Stalwart congressional deniers like Texas Congressmen Blake Farenthold (0% LCV), Joe Barton (6% LCV) and Lamar Smith (0% LCV) are also retiring, but their districts will almost certainly remain in deep Red-State hands.
Beliefs die hard. Climate skeptics and deniers have faded from prominence in most of the world, and to a large extent, in American media and the public square. Some of their last strongholds are in Fox News, conservative radio and websites, Congress, the Cabinet, and the White House—leaving our country both a dangerous outlier and a laughingstock in the world community.
Top Weekend News
Hiroko Tabuchi of the New York Times reports that SUV sales are rising across the planet, which is bad for the planet.
Study says biodiversity crisis is woefully underreported. From Anthropocene.
From Mongabay: Easter Island is known for its mysterious stone carvings, but the remote Pacific Island is now home to a massive marine protected area.
Big Anniversary for Bad Science: It's been 20 years since Andrew Wakefield ignited the autism/vaccines movement with soon-to-be discredited science. Julia Belluz reports for Vox.
A "bomb cyclone" pounds the Northeast U.S., leaving 8 dead. (NBC News)
Indonesia begins to clean up "the world's dirtiest river." (AFP)
Opinions and Editorials
The acclaimed western writer Terry Tempest Williams on the threats to Utah's Red Rock Desert.
From PRI's Living on Earth, Living on Earth, Peter Dykstra and Bobbi Bascomb discuss the curious travels of EPA Administrator Scott Pruitt, a damning report on environmental justice, and why Lake Champlain is a pretty good lake, but not a Great Lake.
Amid the torrent of gloomy news, Long Island's Newsday lists some positive ideas for the environment.
The Tampa Bay Times notes the shockingly warm temperatures at the North Pole.
The New Yorker's Alan Burdick has a good all-points bulletin on the depths of Trump's anti-science policies.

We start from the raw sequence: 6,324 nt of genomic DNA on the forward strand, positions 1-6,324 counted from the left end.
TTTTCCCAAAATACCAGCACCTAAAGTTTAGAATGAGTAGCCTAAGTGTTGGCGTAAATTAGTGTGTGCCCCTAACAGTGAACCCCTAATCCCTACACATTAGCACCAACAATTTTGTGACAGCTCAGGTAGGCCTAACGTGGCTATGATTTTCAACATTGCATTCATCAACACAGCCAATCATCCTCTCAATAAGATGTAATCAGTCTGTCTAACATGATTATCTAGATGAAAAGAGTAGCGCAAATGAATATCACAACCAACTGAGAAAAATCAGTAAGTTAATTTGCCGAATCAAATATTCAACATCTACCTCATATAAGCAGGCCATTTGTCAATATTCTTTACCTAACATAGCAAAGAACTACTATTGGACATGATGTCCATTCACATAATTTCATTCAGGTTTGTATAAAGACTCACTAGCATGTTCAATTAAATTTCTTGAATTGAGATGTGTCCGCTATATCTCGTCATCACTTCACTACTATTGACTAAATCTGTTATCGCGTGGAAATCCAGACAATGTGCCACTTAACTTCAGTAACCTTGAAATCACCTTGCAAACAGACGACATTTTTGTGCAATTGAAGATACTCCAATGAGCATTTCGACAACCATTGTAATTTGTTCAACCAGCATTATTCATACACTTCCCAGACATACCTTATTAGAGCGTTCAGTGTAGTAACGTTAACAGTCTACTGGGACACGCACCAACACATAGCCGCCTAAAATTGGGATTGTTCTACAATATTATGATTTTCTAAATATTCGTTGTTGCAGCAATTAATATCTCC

This Week in Trump
President Trump's surprise announcement of tariffs on steel and aluminum imports could be costly to utility-scale solar projects. From GreenTechMedia.
EPA relaxed standards on the herbicide dicamba after reviewing Monsanto-sponsored research, according to federal documents. From The Midwest Center for Investigative Reporting.
Peter C. Wright, a Dow Chemical attorney, is President Trump's pick to head the EPA Office of Solid Waste. From CNN.
Marianne Lavelle, in Inside Climate News, reports on 80 anti-environment riders loaded into the spending bill.
George Orwell, Meet Climate Denial
Veteran coal lobbyist/climate denier Fred Palmer tells us "coal is green."
A Lesson Unlearned on Building on the Coast
A "bomb cyclone" is tearing at the New England coastline again this weekend. In 2015, Beth Daley and Maria Craviotto, then of the New England Center for Investigative Reporting, detailed how vulnerable homes are rebuilt again and again with Federal funds.
Giving a Second Chance to a Really Dumb Idea
Georgia lawmakers are trying again to seize part of the Tennessee river to gain access to water rights. They say maps drawn in the early 19th Century show the river flows into a small slice of Northwestern Georgia. Molly Samuel of WABE radio in Atlanta has the story. (Editor's note: If you're really serious about who owns what in the Southeast, it should be the Cherokees- PD)